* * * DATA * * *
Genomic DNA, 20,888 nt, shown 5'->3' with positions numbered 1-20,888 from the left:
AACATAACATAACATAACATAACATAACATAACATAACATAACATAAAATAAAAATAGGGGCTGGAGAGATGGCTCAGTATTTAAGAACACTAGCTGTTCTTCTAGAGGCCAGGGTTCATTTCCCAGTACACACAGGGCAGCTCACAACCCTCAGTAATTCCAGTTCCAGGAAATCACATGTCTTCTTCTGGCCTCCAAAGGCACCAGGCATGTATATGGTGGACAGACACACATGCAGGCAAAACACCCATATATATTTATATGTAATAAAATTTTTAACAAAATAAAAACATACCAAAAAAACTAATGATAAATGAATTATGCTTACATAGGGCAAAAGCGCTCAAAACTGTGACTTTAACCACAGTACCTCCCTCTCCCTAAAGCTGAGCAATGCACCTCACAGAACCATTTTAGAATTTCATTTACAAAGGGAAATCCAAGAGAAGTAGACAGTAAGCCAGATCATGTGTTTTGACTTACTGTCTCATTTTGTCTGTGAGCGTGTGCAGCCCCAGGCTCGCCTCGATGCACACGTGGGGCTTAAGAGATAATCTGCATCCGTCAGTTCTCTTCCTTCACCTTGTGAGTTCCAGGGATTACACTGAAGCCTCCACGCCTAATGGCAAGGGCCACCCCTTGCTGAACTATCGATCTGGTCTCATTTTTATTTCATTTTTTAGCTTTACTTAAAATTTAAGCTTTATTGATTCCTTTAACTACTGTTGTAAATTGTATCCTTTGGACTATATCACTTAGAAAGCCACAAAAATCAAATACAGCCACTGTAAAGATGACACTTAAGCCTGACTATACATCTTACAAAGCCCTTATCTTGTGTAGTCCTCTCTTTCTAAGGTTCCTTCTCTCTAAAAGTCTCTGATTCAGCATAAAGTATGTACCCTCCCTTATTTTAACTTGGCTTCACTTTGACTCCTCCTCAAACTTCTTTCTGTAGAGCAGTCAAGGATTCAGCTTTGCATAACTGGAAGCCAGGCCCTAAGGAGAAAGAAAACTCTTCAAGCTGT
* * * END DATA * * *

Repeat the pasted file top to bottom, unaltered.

Genomic DNA, 20,888 nt, shown 5'->3' with positions numbered 1-20,888 from the left:
AACATAACATAACATAACATAACATAACATAACATAACATAACATAAAATAAAAATAGGGGCTGGAGAGATGGCTCAGTATTTAAGAACACTAGCTGTTCTTCTAGAGGCCAGGGTTCATTTCCCAGTACACACAGGGCAGCTCACAACCCTCAGTAATTCCAGTTCCAGGAAATCACATGTCTTCTTCTGGCCTCCAAAGGCACCAGGCATGTATATGGTGGACAGACACACATGCAGGCAAAACACCCATATATATTTATATGTAATAAAATTTTTAACAAAATAAAAACATACCAAAAAAACTAATGATAAATGAATTATGCTTACATAGGGCAAAAGCGCTCAAAACTGTGACTTTAACCACAGTACCTCCCTCTCCCTAAAGCTGAGCAATGCACCTCACAGAACCATTTTAGAATTTCATTTACAAAGGGAAATCCAAGAGAAGTAGACAGTAAGCCAGATCATGTGTTTTGACTTACTGTCTCATTTTGTCTGTGAGCGTGTGCAGCCCCAGGCTCGCCTCGATGCACACGTGGGGCTTAAGAGATAATCTGCATCCGTCAGTTCTCTTCCTTCACCTTGTGAGTTCCAGGGATTACACTGAAGCCTCCACGCCTAATGGCAAGGGCCACCCCTTGCTGAACTATCGATCTGGTCTCATTTTTATTTCATTTTTTAGCTTTACTTAAAATTTAAGCTTTATTGATTCCTTTAACTACTGTTGTAAATTGTATCCTTTGGACTATATCACTTAGAAAGCCACAAAAATCAAATACAGCCACTGTAAAGATGACACTTAAGCCTGACTATACATCTTACAAAGCCCTTATCTTGTGTAGTCCTCTCTTTCTAAGGTTCCTTCTCTCTAAAAGTCTCTGATTCAGCATAAAGTATGTACCCTCCCTTATTTTAACTTGGCTTCACTTTGACTCCTCCTCAAACTTCTTTCTGTAGAGCAGTCAAGGATTCAGCTTTGCATAACTGGAAGCCAGGCCCTAAGGAGAAAGAAAACTCTTCAAGCTGT